An estimated 931 million tonnes of food, or 17 percent of total food available to consumers in 2019, went into the waste bins of households, retailers, restaurants and other food services, according to new UN research conducted to support global efforts to halve food waste by 2030. The weight roughly equals that of 23 million fully loaded 40-tonne trucks – enough to circle the Earth bumper-to-bumper seven times.
The Food Waste Index Report 2021, from the United Nations Environment Programme (UNEP) and partner organization WRAP (one of the U.K.’s top five environmental charities), looks at food waste that occurs in retail outlets, restaurants and homes – counting both food and inedible parts like bones and shells. The report presents the most comprehensive food waste data collection, analysis and modelling to date, and offers a methodology for countries to measure food waste. More than 150 food waste data points were identified in 54 countries.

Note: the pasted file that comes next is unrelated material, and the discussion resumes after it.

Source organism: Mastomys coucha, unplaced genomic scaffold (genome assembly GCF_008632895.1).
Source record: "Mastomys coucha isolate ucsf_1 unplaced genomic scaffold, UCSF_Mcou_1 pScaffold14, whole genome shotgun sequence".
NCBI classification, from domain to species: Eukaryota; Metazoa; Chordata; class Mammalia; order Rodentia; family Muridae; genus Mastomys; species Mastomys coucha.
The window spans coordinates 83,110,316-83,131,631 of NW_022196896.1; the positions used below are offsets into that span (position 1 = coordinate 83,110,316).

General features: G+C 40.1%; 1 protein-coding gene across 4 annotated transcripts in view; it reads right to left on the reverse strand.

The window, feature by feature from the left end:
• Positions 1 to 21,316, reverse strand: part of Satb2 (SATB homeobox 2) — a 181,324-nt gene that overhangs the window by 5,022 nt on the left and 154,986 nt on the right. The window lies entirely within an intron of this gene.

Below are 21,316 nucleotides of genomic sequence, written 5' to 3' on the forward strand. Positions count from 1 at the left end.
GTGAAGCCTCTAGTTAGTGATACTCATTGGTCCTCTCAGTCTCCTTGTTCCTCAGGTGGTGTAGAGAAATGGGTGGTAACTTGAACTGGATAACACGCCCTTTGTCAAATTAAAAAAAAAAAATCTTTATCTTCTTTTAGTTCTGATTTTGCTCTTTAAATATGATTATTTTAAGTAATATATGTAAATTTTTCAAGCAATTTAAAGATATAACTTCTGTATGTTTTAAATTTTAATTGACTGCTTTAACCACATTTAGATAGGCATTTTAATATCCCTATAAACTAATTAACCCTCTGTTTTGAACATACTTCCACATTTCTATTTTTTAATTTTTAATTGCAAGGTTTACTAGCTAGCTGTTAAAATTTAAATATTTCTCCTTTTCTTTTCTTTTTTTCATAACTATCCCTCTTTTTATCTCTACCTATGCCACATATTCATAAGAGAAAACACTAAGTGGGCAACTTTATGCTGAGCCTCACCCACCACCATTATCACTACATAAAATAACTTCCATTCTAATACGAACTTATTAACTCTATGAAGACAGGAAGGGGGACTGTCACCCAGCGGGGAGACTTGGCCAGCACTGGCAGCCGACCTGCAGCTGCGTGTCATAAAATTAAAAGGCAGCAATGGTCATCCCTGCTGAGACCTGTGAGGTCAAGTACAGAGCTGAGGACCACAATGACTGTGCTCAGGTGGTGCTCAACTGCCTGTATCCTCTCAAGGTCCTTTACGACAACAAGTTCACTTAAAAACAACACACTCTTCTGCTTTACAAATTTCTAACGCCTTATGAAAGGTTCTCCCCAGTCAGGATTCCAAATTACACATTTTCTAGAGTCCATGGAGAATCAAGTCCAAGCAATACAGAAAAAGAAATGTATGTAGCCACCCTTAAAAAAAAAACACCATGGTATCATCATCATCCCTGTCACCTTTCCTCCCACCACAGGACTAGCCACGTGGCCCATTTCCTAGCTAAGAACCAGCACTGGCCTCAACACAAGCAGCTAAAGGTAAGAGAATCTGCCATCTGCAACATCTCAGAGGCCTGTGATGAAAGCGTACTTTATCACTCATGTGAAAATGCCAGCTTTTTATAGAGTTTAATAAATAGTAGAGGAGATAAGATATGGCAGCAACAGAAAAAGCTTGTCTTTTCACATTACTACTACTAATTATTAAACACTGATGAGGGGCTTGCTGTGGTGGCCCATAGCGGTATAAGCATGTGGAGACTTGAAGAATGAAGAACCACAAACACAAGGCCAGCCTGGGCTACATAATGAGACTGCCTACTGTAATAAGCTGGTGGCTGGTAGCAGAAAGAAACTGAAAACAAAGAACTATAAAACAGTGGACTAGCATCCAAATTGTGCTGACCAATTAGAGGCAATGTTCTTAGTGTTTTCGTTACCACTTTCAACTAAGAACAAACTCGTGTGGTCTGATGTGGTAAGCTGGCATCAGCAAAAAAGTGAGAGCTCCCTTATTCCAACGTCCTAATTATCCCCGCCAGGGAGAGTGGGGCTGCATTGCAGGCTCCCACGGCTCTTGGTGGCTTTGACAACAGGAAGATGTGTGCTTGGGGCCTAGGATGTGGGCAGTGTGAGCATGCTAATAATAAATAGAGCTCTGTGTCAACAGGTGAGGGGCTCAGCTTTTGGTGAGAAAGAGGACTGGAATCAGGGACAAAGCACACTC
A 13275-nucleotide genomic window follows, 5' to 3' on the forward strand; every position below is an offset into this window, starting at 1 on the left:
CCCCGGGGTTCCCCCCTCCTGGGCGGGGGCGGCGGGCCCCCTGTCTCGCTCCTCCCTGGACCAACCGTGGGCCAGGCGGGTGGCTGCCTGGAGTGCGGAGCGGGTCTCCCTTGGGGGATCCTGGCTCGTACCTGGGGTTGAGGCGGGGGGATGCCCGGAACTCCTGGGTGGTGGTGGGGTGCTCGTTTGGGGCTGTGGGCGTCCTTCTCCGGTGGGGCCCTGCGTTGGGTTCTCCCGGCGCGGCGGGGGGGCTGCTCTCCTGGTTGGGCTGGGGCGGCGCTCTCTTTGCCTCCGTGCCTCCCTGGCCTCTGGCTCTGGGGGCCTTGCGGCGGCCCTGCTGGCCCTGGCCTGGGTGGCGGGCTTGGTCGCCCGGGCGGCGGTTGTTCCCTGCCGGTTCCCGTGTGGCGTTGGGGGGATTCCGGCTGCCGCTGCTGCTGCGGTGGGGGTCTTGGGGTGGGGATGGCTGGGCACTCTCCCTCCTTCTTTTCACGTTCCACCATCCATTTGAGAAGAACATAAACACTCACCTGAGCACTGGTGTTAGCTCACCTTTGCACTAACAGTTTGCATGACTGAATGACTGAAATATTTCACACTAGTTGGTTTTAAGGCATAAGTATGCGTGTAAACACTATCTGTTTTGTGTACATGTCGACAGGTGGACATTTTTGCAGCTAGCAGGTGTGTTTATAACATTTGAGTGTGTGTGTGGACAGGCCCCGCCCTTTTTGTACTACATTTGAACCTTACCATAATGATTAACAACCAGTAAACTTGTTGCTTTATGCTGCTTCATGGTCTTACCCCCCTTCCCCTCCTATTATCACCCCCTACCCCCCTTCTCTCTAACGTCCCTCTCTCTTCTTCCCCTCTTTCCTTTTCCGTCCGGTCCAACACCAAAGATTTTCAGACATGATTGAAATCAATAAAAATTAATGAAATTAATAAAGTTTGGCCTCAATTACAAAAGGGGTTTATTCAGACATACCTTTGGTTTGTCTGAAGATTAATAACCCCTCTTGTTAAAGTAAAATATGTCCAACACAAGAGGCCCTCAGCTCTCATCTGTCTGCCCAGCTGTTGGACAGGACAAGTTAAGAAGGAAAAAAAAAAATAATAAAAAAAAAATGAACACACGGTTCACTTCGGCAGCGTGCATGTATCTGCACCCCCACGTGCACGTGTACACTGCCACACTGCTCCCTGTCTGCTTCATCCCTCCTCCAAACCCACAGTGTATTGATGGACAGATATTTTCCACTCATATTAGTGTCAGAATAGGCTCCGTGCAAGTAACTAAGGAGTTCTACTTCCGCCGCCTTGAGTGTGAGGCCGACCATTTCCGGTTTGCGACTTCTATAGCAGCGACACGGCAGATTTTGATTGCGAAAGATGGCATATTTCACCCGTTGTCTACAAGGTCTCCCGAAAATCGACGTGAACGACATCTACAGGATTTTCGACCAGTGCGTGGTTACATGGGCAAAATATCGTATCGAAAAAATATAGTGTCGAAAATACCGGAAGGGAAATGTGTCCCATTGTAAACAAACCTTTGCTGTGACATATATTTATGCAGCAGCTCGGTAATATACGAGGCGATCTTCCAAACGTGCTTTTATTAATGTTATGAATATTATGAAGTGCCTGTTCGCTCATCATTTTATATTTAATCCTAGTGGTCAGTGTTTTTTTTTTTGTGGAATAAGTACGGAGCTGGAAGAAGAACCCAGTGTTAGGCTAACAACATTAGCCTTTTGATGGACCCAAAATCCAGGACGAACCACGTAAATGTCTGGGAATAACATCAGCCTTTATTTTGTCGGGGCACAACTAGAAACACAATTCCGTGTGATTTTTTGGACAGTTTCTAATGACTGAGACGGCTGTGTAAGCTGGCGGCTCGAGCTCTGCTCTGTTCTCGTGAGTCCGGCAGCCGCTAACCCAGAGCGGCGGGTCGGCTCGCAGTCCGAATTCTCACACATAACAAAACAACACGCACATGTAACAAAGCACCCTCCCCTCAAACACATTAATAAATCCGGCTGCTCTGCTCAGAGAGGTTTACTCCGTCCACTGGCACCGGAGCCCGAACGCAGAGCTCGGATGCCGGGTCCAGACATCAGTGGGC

The report finds that in nearly every country that has measured food waste, it was substantial, regardless of income level. It shows that most of this waste comes from households, which discard 11 percent of the total food available at the consumption stage of the supply chain. Food services and retail outlets waste five percent and two percent, respectively. On a global per capita level, 121 kg of consumer-level food is wasted each year, with 74 kg of this happening in households. This also means that eight to 10 percent of global greenhouse gas emissions are associated with food that is not consumed, when losses before consumer level are taken into account. To build on the work of the report, UNEP will launch regional working groups to help build countries’ capabilities to measure food waste in time for the next round of reporting in late 2022.